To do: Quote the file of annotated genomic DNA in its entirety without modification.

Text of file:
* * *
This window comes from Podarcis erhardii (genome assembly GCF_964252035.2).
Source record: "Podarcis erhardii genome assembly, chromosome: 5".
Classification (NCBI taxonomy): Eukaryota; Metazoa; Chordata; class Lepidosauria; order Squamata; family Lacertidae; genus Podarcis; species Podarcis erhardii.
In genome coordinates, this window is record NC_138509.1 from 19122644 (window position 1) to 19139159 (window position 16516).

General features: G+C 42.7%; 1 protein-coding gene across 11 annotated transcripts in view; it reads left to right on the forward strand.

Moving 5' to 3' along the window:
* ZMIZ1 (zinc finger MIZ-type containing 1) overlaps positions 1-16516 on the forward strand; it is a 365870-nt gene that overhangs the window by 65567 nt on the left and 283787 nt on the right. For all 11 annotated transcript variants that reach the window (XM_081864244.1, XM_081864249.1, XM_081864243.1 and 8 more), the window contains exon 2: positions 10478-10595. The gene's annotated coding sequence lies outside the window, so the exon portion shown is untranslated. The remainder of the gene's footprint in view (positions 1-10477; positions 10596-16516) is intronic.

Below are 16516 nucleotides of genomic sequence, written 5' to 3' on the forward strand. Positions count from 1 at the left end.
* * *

This window comes from Podarcis erhardii (genome assembly GCF_964252035.2).
Source record: "Podarcis erhardii genome assembly, chromosome: 5".
Classification (NCBI taxonomy): Eukaryota; Metazoa; Chordata; class Lepidosauria; order Squamata; family Lacertidae; genus Podarcis; species Podarcis erhardii.
In genome coordinates, this window is record NC_138509.1 from 19122644 (window position 1) to 19139159 (window position 16516).

General features: G+C 42.7%; 1 protein-coding gene across 11 annotated transcripts in view; it reads left to right on the forward strand.

Moving 5' to 3' along the window:
* ZMIZ1 (zinc finger MIZ-type containing 1) overlaps positions 1-16516 on the forward strand; it is a 365870-nt gene that overhangs the window by 65567 nt on the left and 283787 nt on the right. For all 11 annotated transcript variants that reach the window (XM_081864244.1, XM_081864249.1, XM_081864243.1 and 8 more), the window contains exon 2: positions 10478-10595. The gene's annotated coding sequence lies outside the window, so the exon portion shown is untranslated. The remainder of the gene's footprint in view (positions 1-10477; positions 10596-16516) is intronic.

Below are 16516 nucleotides of genomic sequence, written 5' to 3' on the forward strand. Positions count from 1 at the left end.